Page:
PREVIOUS QUESTION:

 

NEXT QUESTION:

 

What is the difference between acute insomnia and chronic insomnia?

ANSWER

When insomnia lasts a short amount of time, it’s called acute. And when it lasts a long time, it’s chronic. Acute insomnia can last up to 3 months and often has a cause like stress. Insomnia is chronic when a person has sleep trouble at least 3 nights a week for a month or longer.

Insomnia can come and go, with periods of time when a person sleeps fine. And it can last for years if you don't treat the cause.

From: An Overview of Insomnia WebMD Medical Reference

SOURCES:

American Sleep Association.

National Sleep Foundation.

Reviewed by Carol DerSarkissian on January 29, 2018

SOURCES:

American Sleep Association.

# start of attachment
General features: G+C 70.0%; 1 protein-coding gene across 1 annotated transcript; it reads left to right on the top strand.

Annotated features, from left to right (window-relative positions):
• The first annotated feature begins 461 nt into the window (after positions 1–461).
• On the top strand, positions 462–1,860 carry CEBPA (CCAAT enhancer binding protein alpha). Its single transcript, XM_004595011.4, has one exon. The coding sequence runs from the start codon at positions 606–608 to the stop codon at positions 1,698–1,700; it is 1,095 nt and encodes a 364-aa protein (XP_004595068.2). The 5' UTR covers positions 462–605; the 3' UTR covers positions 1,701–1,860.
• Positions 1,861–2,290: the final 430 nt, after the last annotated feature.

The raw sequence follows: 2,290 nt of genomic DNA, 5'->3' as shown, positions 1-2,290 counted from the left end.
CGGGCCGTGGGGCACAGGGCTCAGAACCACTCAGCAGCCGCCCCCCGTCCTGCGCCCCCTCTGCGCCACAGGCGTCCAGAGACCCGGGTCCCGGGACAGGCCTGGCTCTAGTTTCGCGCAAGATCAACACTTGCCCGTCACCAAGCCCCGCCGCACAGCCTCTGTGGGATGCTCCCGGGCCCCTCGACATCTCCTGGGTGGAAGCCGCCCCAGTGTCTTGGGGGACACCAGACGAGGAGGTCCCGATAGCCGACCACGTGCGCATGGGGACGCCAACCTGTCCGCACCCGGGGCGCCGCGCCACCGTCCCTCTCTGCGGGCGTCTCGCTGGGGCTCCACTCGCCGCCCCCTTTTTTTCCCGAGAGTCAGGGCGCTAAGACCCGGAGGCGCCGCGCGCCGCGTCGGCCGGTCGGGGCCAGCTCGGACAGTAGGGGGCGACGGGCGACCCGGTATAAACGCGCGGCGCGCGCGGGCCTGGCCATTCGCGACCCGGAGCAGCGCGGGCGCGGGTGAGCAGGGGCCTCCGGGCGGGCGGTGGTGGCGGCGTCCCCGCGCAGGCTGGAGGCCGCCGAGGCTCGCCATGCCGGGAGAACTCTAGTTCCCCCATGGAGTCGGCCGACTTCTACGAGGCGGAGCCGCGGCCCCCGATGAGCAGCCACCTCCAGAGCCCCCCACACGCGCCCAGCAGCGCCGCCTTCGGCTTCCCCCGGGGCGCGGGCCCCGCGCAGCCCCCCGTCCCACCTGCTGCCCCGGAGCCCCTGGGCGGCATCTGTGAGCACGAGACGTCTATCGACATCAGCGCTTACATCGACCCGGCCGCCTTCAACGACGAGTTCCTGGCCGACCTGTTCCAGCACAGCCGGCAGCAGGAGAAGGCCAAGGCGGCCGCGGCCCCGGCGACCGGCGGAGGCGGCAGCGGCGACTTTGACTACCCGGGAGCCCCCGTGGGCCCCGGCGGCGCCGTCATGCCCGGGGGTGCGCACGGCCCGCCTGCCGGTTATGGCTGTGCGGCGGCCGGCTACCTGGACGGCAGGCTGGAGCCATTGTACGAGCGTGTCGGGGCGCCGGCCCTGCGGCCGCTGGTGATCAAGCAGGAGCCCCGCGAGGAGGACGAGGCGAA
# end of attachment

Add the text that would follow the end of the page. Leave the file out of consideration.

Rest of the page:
National Sleep Foundation.

Reviewed by Carol DerSarkissian on January 29, 2018

NEXT QUESTION:

What can cause acute insomnia?

WAS THIS ANSWER HELPFUL

THIS TOOL DOES NOT PROVIDE MEDICAL ADVICE. It is intended for general informational purposes only and does not address individual circumstances. It is not a substitute for professional medical advice, diagnosis or treatment and should not be relied on to make decisions about your health. Never ignore professional medical advice in seeking treatment because of something you have read on the WebMD Site. If you think you may have a medical emergency, immediately call your doctor or dial 911.

    This tool does not provide medical advice. See additional information.